How to Normalize Rest When Hustle Culture Promotes Overwork
Rhovin Luke Maglaqui keeps Netflix in the background for most of the day to make sure that he gets a reprieve from writing scripts and designing social media cards. By regimenting work and play, he hopes to remove the guilt out of resting when there's so much to do.
In a work culture that puts a premium on multi-tasking, the 24-year-old digital marketer feels time spent resting could be better spent accomplishing more tasks because idleness doesn't bring in money.
"I feel guilty when I complete my tasks early and I still have some spare time. It feels like I am getting paid while doing nothing. I always look for something to do when this occurs," he told reportr.
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Meaning to unwind, Maglaqui opens one of 20 books in his pile or starts the new season of "Stranger Things" only to be overcome by productivity guilt mid-way.
"I multitask bigla.... I hate na walang ginagawa. Kahit wala na akong ma-gets sa pinapanood ko, or 'di ko na maintindihan 'yung sinusulat ko na script, I enjoy doing them at the same time. Like may progress or umuusad."
Productivity guilt pushes people to feel that time resting is time wasted, said clinical psychologist Joseph Marquez. Prioritizing productivity over self-care because of guilt could lead to an unhealthy relationship with the self and work, he told reportr.
What is productivity guilt?
It means failing to meet one's ideal of being productive, said Marquez. "Feeling mo you have a lot of time and yet you're not doing anything, you're not using your time well," Marquez said.
People with productivity guilt keep busy to feel in control of the situation. They have difficulty sleeping or staying focused on the tasks on hand. They stress over to-do lists and do tasks that are not urgent, he said.
People measure themselves against an invisible metric of going above and beyond, and "the constant fear of failing to achieve beyond – the new "enough" – is driving anxiety," anxiety therapist Joshua Fletcher said.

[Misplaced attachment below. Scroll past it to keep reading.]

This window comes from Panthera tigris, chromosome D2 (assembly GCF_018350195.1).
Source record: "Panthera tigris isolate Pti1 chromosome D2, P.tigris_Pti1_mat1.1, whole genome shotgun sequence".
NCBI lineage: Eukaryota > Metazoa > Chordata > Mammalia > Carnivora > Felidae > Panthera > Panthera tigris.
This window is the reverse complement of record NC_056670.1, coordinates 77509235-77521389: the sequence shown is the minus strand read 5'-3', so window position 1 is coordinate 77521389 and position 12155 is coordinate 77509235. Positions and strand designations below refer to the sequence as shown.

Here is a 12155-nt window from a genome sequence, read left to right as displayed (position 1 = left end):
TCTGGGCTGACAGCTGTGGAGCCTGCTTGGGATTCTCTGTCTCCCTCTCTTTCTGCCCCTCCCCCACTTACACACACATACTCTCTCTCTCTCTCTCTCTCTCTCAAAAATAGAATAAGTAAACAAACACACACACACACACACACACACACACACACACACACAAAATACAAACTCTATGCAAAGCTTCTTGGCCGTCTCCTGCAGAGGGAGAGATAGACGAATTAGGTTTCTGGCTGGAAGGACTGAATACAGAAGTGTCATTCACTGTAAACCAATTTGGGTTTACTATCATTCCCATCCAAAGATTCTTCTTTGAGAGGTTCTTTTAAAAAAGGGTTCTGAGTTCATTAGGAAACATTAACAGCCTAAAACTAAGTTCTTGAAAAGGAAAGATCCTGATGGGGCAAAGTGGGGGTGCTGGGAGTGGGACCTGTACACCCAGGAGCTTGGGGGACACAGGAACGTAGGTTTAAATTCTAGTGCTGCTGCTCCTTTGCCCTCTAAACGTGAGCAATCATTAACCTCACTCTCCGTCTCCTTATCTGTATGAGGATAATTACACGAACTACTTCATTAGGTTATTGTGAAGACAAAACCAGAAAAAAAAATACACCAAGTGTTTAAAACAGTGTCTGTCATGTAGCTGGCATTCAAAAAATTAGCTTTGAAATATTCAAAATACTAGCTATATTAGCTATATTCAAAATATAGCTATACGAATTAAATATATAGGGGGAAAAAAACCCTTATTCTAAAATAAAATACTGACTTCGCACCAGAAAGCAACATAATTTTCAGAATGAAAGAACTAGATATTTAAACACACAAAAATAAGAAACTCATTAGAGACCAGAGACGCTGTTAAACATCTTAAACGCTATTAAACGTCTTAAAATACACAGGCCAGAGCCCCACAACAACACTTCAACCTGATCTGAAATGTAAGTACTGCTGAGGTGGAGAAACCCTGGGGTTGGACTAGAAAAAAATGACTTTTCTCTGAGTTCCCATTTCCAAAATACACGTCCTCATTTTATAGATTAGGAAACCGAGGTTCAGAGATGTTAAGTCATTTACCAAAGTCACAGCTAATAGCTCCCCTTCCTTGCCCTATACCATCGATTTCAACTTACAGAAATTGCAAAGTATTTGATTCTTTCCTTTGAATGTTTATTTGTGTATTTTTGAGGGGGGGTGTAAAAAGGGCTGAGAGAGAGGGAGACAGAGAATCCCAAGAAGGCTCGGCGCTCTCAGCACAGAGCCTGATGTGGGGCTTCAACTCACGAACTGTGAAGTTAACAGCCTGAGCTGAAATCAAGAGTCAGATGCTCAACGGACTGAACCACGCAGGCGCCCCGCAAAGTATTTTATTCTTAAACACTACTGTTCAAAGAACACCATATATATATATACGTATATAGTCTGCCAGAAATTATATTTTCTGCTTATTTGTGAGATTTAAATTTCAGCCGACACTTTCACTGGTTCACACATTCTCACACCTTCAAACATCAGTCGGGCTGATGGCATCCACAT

There's also that nagging voice in your head saying that your boss or coworkers feel frustrated by your performance, psychologist Heidi Grant told Harvard Business Review.
"Nagiging unhealthy siya 'pag persistent, 'di ka tumitigil. 'Pag inuuna mo palagi work mo, nagkaka-anxiety ka na because of that... You're beating yourself up for something na kailangan mo. You need to rest," Marquez said.
Compensating for the guilt by focusing on multiple tasks can be harmful as it can lead to decreased productivity, severe anxiety, and lower self-esteem when left unchecked, said Marquez. "'You feel na 'yung value mo sa sarili mo bumababa [kahit] nagwo-work ka naman. 'Parang di ko matatapos, 'di ko naman magagawa,' umaabot na sa ganun."
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How to overcome productivity guilt
Aside from talking to a therapist about it, here are some tips on how to break the toxic cycle of productivity guild, according to Marquez
Check your deliverables
Are you achieving your daily tasks? Outlining work expectations for the day helps you to see what you've achieved, reducing the feeling of unproductivity.
"'Wag mo bibiglain na dapat lahat magawa mo within the day kasi 'pag marami, you're gonna bite off more than you can chew, mas mahihirapan ka lalo makatapos," he said.
Celebrate small wins
Keep track of the things you've accomplished for the day and appreciate your wins, no matter how small. Train yourself to look at all the small achievements as one big daily achievement, said Marquez.
"Minsan nao-overlook kasi natin 'yan and dahil don, we feel bad na wala tayo natapos, 'di natin nagawa."
Be kind to yourself
If you fail, don't beat yourself up, said Marquez. "Imperfections are normal. Kung magkamali ka, okay lang 'yan."
Struggling with productivity guilt also means working through it consistently, and that's part of the process, said Grant. "You have to be a steward of your own well-being," she said.
Recognize your limits
Be realistic about the tasks you need to finish, said Grant. “Pick your battles and let the rest of it go," she said.
Know when to start and stop working too, especially after work hours, said Marquez.
Resting is not laziness, and it helps reenergize oneself for a new day of work, Marquez said. "Meron kang karapatan magpahinga, there's nothing wrong with that."
Maglaqui said he feels rested when he bonds with his family, or stares at his pile of books and arranges his bookshelf. Doing things for yourself apart from work is also rest, the psychologist said.
Learn something new
If staying in bed is not your idea of resting, take your mind off work by learning something new. Diverting your attention to new things can help reduce anxiety, said Marquez.
"When you try something new, nakaka-lessen siya ng guilt feeling. Try mo gumawa ng something na para sa sarili mo naman, not for other people."
Clinical psychologist Joseph Marquez is based in Taytay, Rizal. His services can be accessed online. You may contact him through his page.
From: Reportr World